Now, of course, I don't have to worry about her. Dahlia wised up real fast. She learned how to punch and scratch and fight dirty. She's been beaten up so many times that she doesn't care about sex anymore. Only seven more years before she's up for parole, but I'm not worried about her handling herself once she's out. She looks older than she really is 'cause her lips are all sucked in. She won't wear the dentures they gave her in the prison clinic so the other inmates won't think she's too pretty. Besides, she can fight better without the fake teeth. That's my girl!


Anyway, no dumb shit's gonna try to hurt her now they know what she can do. It was all over the news: Woman Axes Sister. Dahlia knocked me out, tied me up, and chopped off my hands and feet. I couldn't have done it better myself. She even thought of sealing the stump ends with a hot iron so I wouldn't bleed out, that's how much she loves me.


If she'd do that to her only family, what wouldn't she do to the next guy who tries to take a swing at her? There's nobody will lay a hand on her now. Nobody.


I'm so proud of her.




Home Is Where the Heart Is


by Bint Arab



Tate climbed out of the hatchback and eyed the cracked paint on his mother’s house and the overgrown lawn. He pulled a shoebox from the back seat and shoved it under an arm. Muffled beating tapped against the cardboard from inside.


The front door creaked, and the hall stank with the moldy smell that old people’s houses had. Tate didn't linger. In the backyard, it took less than an hour to dig a shallow hole and shove the still-warm heart in. He pushed dirt over it with his bare hands and spoke a few words.




Tate returned on the night of the full moon and waited by the sagging shed.


A coughing sound began at midnight, wispy at first but then increasingly phlegmy. The ground bulged at the spot where he’d buried the heart, but it took some time for the figure to break through the earth layer: A young woman turned startled blue eyes on him.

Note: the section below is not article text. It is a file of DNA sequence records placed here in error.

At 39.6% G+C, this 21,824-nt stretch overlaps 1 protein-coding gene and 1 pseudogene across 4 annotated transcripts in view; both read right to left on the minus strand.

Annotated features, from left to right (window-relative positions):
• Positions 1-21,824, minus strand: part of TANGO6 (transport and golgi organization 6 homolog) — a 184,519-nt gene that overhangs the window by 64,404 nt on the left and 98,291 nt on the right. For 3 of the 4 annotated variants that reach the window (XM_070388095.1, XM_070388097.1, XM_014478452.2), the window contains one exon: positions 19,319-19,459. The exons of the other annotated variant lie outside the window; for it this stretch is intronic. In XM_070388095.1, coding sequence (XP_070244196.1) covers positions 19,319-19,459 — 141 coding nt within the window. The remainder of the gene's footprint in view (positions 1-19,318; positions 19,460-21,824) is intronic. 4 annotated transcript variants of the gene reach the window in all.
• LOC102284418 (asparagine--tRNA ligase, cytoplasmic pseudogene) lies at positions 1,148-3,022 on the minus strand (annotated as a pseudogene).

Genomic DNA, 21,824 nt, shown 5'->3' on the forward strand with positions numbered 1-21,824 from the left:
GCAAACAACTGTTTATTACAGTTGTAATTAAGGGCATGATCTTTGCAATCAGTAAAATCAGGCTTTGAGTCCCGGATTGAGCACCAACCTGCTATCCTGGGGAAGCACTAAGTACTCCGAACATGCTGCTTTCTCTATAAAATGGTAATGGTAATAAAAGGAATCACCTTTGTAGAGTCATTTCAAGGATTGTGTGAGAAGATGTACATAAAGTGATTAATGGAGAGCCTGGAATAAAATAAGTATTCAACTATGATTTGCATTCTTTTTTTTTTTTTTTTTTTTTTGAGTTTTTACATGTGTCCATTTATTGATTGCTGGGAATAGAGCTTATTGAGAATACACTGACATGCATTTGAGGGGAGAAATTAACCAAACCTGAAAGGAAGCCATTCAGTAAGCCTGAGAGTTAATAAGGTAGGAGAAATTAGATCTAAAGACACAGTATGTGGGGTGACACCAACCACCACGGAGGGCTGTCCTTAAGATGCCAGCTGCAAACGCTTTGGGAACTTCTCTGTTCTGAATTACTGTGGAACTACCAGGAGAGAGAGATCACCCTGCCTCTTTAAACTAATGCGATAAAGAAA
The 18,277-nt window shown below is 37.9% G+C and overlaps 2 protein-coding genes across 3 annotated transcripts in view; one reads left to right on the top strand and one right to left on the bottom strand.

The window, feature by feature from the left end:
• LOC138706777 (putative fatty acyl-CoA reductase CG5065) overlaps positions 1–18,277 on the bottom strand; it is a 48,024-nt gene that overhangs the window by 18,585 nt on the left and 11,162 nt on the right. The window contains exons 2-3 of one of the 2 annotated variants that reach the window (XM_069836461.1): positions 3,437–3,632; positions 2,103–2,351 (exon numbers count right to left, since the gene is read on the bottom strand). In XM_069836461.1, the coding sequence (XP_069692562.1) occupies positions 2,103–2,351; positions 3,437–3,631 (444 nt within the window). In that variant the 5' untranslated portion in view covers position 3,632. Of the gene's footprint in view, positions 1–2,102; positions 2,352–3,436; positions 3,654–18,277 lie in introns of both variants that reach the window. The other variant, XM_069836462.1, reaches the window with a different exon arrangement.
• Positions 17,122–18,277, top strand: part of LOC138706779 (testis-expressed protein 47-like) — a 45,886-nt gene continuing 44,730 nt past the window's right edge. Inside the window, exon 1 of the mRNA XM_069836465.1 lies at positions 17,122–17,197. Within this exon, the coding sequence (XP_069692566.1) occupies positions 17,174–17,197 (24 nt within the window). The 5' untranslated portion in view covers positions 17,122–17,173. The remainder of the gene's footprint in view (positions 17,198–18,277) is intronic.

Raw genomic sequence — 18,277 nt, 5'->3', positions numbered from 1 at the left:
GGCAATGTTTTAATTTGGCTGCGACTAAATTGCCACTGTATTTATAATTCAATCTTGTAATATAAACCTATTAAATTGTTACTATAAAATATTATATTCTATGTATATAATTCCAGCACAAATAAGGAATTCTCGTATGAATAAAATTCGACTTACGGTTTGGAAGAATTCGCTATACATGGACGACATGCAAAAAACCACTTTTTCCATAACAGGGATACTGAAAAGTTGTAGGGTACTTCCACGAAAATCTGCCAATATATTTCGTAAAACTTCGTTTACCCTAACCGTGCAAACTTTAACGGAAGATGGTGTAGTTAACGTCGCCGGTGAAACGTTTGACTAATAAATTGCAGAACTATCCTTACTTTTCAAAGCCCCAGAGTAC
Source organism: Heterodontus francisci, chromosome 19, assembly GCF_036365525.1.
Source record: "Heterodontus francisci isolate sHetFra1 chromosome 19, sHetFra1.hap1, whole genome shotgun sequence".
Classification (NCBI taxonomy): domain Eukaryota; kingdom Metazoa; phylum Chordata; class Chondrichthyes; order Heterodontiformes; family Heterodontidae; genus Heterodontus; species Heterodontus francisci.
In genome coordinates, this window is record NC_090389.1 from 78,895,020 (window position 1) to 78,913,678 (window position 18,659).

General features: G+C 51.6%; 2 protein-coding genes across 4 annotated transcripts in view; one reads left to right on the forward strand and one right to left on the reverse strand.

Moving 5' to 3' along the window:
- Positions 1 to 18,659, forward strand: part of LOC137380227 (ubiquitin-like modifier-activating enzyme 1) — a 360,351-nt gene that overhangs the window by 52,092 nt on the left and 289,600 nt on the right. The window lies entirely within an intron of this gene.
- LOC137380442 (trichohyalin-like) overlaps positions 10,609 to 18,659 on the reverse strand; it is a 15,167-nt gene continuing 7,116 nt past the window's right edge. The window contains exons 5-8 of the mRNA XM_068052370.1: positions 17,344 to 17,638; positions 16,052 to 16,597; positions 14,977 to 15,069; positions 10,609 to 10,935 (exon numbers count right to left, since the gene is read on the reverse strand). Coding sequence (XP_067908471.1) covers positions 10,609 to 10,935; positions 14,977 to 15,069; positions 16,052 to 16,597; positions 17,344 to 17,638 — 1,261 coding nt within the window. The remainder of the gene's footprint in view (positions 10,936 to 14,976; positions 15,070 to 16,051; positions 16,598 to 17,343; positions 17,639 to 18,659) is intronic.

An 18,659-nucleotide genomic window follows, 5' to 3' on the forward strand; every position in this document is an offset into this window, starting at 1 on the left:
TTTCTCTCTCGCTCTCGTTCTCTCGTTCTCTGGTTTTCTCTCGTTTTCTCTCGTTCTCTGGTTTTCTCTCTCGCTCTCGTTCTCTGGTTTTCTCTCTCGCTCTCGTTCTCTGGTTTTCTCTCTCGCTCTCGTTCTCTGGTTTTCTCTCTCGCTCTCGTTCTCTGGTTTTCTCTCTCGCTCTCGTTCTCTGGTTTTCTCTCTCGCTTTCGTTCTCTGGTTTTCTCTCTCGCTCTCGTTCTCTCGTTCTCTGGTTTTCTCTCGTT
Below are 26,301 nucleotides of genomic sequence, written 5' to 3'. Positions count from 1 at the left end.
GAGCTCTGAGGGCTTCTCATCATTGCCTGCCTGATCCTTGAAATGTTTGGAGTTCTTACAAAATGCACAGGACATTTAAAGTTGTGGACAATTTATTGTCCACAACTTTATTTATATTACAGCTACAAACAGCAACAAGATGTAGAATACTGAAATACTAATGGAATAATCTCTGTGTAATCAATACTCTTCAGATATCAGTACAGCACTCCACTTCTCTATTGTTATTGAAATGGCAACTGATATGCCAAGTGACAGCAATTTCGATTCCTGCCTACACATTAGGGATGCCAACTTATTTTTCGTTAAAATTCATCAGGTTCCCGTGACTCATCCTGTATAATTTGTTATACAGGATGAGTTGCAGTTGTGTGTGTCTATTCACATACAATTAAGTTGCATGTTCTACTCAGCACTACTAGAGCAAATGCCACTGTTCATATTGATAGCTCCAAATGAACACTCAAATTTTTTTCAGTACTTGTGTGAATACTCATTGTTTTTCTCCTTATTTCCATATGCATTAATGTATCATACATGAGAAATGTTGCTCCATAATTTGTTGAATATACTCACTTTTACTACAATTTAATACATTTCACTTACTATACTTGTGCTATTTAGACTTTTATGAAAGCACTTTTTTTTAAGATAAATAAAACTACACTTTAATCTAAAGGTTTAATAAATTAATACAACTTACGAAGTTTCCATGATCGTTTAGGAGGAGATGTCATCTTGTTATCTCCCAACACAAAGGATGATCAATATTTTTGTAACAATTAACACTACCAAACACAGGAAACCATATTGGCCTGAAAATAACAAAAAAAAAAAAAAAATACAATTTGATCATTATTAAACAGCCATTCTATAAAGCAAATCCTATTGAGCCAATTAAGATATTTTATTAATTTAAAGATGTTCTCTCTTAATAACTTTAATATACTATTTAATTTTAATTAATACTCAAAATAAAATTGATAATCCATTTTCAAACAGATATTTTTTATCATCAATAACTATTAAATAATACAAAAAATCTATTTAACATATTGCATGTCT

"Hello, Mother," Tate said. He held out her threadbare towel with outstretched arms.


She examined her unlined hands in the moonlight.


"I made you young, Mother, so you won’t have to worry about your heart problems any more." He swiped some of the dirt off her face and wrapped her in the towel so he wouldn't have to touch her as he guided her to the house.


Once indoors, she balked at sitting at the kitchen table. "I need to . . ."


"It’s okay—you can wash up at my house."


She paused. "H-how did it happen?"


"You had a stroke."




"A week ago. I did everything like you told me to, and it worked just fine. Now I’ll take you home—my home—and you can stay with me—"




"It’s better this way, Mother. I can take care of you—"


"You can come here, Tatty. You never come by anymore."


"You know I’m busy—"


"Too busy for your own mother?"


Tate gritted his teeth.


"I can’t leave, Tatty." She went to a drawer and pulled a cleaver out. "My heart is here."


"Mother . . . ?"


* * *


The coughing sound rumbled, and a boy struggled out of the ground, spitting out grit. He looked down at his small hands and feet, and then turned in surprise to the woman standing nearby.




"Welcome home, Tatty. I made you young so you won’t have to worry about your heart. Now come inside and wash up."






This story was first published as a podcast on Pseudopod on June 24, 2011 and is available for free at



Born in Baghdad, raised in Brooklyn, living in Texas, Bint Arab is perpetually out of place and comfortable with that. She is an emerging writer, with stories published online at Toasted Cheese, Every Day Fiction and Expanded Horizons, and in print in Best New Writing 2013. She administers the writers' forum at